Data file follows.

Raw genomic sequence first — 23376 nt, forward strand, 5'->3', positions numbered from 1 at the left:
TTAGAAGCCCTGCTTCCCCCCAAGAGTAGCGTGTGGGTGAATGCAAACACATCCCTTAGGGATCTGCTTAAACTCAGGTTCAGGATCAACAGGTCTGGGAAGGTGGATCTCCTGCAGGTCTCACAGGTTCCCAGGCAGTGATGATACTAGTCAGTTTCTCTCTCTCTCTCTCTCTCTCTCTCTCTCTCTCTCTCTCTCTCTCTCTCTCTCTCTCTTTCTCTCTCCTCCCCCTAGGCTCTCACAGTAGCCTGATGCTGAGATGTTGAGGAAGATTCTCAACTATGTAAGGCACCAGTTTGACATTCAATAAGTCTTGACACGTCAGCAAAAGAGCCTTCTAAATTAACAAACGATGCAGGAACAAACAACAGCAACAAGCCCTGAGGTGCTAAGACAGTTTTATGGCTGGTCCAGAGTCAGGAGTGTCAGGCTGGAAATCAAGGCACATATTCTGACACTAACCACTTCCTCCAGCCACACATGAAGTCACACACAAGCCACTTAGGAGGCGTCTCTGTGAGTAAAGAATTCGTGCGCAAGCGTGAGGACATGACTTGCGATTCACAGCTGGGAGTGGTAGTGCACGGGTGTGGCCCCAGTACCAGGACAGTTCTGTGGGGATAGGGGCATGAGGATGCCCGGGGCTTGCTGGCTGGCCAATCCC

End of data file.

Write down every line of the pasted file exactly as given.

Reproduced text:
Raw genomic sequence first — 23376 nt, forward strand, 5'->3', positions numbered from 1 at the left:
TTAGAAGCCCTGCTTCCCCCCAAGAGTAGCGTGTGGGTGAATGCAAACACATCCCTTAGGGATCTGCTTAAACTCAGGTTCAGGATCAACAGGTCTGGGAAGGTGGATCTCCTGCAGGTCTCACAGGTTCCCAGGCAGTGATGATACTAGTCAGTTTCTCTCTCTCTCTCTCTCTCTCTCTCTCTCTCTCTCTCTCTCTCTCTCTCTCTCTCTCTTTCTCTCTCCTCCCCCTAGGCTCTCACAGTAGCCTGATGCTGAGATGTTGAGGAAGATTCTCAACTATGTAAGGCACCAGTTTGACATTCAATAAGTCTTGACACGTCAGCAAAAGAGCCTTCTAAATTAACAAACGATGCAGGAACAAACAACAGCAACAAGCCCTGAGGTGCTAAGACAGTTTTATGGCTGGTCCAGAGTCAGGAGTGTCAGGCTGGAAATCAAGGCACATATTCTGACACTAACCACTTCCTCCAGCCACACATGAAGTCACACACAAGCCACTTAGGAGGCGTCTCTGTGAGTAAAGAATTCGTGCGCAAGCGTGAGGACATGACTTGCGATTCACAGCTGGGAGTGGTAGTGCACGGGTGTGGCCCCAGTACCAGGACAGTTCTGTGGGGATAGGGGCATGAGGATGCCCGGGGCTTGCTGGCTGGCCAATCCC